Gayathri Vaidyanathan ::

Death on the gas field illustrates high risks of the rush to drill

Buckhannon, West Virginia: The ground was like a sponge and the men’s legs sank, in places up to their calves. A rumble of diesel engines filled the air. Then, there was a cry: “Back! Go back!”

Charles “C.J.” Bevins, a 23-year-old roughneck, was pinned against a trailer by a forklift. The vehicle was partially sunk into the ground. C.J.’s legs dangled like a rag doll’s.

The driver hurriedly backed up, and C.J. crumpled to the ground. As the men milled around, unsure how to help, C.J.’s face went white, his lips blue. He looked up at his friend and colleague Steve Riffle, whom he called “Dad.”

“Dad, I ain’t going to die, am I? I ain’t going to die, am I?”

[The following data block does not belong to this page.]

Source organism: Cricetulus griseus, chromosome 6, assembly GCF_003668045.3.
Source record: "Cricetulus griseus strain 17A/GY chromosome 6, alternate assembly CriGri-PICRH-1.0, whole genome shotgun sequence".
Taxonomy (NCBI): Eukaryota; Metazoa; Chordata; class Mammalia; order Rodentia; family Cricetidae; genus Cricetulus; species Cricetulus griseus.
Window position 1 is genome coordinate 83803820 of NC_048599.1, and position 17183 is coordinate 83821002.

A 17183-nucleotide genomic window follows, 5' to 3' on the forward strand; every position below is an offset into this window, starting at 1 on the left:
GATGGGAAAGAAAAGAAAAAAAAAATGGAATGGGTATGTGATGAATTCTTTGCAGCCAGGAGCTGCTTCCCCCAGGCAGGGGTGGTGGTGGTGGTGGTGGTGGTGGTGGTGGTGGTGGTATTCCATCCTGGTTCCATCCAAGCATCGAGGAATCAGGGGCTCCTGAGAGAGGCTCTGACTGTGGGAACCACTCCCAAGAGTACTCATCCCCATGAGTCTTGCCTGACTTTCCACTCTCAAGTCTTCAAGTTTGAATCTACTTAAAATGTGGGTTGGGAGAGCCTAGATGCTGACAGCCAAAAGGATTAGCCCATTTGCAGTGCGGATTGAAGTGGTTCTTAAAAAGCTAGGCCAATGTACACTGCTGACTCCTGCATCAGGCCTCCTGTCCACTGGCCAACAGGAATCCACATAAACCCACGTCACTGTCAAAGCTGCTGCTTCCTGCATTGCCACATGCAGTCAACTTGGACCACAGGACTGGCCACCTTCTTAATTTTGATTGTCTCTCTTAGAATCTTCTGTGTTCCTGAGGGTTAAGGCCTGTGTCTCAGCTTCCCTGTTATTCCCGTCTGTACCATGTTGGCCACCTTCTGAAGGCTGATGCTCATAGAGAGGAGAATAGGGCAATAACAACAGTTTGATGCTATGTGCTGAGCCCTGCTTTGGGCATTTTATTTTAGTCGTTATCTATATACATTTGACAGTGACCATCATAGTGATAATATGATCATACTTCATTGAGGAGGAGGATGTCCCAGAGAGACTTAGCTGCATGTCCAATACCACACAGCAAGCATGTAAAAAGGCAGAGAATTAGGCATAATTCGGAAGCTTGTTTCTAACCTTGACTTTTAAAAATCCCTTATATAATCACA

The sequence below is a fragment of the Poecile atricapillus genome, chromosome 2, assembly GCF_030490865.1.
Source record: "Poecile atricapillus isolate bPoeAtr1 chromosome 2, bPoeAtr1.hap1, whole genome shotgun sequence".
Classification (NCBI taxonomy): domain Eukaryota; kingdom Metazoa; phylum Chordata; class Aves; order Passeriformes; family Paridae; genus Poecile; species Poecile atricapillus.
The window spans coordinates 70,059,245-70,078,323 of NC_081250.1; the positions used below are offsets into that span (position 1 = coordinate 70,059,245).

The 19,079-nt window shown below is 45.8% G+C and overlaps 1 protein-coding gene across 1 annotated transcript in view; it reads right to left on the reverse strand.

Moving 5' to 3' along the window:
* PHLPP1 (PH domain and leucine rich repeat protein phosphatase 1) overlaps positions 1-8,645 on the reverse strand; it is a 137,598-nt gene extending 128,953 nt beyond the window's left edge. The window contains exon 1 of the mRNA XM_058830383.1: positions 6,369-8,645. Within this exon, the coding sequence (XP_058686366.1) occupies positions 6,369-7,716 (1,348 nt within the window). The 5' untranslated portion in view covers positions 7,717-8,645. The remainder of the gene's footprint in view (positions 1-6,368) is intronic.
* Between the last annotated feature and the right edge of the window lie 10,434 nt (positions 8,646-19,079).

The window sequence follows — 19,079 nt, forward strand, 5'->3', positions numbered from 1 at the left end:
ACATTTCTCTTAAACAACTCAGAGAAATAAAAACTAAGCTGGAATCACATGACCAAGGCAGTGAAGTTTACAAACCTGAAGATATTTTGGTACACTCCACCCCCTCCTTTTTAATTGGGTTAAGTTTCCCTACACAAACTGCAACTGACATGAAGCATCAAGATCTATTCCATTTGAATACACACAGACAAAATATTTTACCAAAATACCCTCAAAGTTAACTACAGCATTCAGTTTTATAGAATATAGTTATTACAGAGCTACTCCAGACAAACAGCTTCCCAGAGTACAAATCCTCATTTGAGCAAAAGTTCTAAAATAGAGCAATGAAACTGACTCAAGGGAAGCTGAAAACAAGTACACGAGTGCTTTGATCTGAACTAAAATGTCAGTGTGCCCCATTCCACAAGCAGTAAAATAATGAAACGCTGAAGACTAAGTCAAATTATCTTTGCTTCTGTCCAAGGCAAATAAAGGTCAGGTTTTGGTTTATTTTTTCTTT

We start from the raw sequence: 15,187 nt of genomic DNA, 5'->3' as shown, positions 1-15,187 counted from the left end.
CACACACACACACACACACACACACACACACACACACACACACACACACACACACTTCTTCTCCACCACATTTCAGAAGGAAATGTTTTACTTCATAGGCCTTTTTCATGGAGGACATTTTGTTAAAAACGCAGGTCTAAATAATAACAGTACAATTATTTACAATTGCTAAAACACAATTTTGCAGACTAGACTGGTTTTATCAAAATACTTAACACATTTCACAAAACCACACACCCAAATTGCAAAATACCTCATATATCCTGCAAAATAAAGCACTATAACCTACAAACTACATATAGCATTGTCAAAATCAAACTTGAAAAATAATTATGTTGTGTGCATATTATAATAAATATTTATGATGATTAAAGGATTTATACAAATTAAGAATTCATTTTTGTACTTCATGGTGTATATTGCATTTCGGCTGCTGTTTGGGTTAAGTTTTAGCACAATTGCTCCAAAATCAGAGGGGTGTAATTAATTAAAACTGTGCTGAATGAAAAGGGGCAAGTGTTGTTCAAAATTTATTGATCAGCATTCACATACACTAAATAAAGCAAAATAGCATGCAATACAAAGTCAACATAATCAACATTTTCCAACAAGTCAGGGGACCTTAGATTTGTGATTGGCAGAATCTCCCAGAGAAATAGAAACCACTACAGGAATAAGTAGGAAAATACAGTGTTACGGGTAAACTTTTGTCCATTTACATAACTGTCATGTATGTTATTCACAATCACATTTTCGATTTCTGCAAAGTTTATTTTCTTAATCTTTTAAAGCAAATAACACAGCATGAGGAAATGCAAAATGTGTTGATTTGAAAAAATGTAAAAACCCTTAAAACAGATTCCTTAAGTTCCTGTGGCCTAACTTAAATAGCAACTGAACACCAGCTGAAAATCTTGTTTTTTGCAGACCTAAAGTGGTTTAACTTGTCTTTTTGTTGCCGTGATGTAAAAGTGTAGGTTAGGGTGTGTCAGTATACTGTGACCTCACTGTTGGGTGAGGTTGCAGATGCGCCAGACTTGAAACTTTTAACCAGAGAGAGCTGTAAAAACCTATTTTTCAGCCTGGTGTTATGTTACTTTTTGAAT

“No, you will be back to work tomorrow,” Riffle said. “You will be all right.”

C.J. died hours later at a hospital near the rig site in Smyrna, N.Y.

Oil and gas sites are among the most dangerous workplaces in the country, according to federal labor statistics and an ongoing EnergyWire investigation. Multiple pressures weigh on the people who work in this high-risk, high-reward industry, including the need to produce on schedule and keep costs down. The company men and their workers have a “get ‘er done” attitude that sometimes leads to safety compromises that go unnoticed and undocumented.

Sometimes events tilt toward tragedy.

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